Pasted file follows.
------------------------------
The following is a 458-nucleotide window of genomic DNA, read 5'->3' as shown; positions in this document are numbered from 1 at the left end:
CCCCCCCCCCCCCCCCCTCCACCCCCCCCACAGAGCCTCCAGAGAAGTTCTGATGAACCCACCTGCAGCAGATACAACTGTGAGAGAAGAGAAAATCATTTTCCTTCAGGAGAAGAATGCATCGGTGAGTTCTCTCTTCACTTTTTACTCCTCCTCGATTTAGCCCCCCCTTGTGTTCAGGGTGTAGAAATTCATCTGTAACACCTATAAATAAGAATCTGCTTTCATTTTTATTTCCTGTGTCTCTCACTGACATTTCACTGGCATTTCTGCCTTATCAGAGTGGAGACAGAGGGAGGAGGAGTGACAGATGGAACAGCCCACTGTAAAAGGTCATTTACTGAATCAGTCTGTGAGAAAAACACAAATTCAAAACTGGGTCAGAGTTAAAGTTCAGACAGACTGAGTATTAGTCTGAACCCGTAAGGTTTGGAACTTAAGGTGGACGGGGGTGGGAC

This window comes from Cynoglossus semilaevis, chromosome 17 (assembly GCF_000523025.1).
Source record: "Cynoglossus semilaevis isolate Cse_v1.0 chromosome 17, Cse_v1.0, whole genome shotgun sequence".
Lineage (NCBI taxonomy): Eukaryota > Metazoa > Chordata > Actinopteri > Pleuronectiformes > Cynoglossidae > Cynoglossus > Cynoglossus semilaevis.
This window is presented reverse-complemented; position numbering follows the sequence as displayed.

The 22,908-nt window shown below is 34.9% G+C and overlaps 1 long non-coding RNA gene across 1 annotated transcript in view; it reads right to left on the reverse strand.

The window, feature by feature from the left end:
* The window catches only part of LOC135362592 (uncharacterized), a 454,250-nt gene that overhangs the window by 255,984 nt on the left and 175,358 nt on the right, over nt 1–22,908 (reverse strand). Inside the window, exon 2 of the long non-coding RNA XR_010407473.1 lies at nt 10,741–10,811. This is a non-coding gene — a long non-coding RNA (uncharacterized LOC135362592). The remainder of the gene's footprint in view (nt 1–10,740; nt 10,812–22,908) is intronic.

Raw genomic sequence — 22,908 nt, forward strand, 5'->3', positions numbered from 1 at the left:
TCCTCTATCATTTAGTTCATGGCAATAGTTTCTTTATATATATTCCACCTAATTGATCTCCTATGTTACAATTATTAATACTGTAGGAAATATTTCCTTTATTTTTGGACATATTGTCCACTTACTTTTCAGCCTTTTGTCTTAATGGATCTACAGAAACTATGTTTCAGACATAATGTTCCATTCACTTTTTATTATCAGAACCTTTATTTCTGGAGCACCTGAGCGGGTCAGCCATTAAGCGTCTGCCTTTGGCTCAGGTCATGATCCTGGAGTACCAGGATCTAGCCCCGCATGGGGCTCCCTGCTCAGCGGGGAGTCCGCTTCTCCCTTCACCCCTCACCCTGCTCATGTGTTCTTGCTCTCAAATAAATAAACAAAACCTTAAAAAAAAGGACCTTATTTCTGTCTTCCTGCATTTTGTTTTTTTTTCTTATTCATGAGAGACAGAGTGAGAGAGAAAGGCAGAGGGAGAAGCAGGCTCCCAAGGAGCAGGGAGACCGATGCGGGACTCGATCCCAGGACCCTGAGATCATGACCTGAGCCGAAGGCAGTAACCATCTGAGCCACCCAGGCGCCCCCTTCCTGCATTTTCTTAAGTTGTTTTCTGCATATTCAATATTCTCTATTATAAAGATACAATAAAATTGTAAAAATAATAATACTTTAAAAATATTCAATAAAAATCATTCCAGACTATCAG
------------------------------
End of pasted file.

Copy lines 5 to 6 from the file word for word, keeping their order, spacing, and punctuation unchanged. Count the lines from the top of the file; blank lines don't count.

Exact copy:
Lineage (NCBI taxonomy): Eukaryota > Metazoa > Chordata > Actinopteri > Pleuronectiformes > Cynoglossidae > Cynoglossus > Cynoglossus semilaevis.
This window is presented reverse-complemented; position numbering follows the sequence as displayed.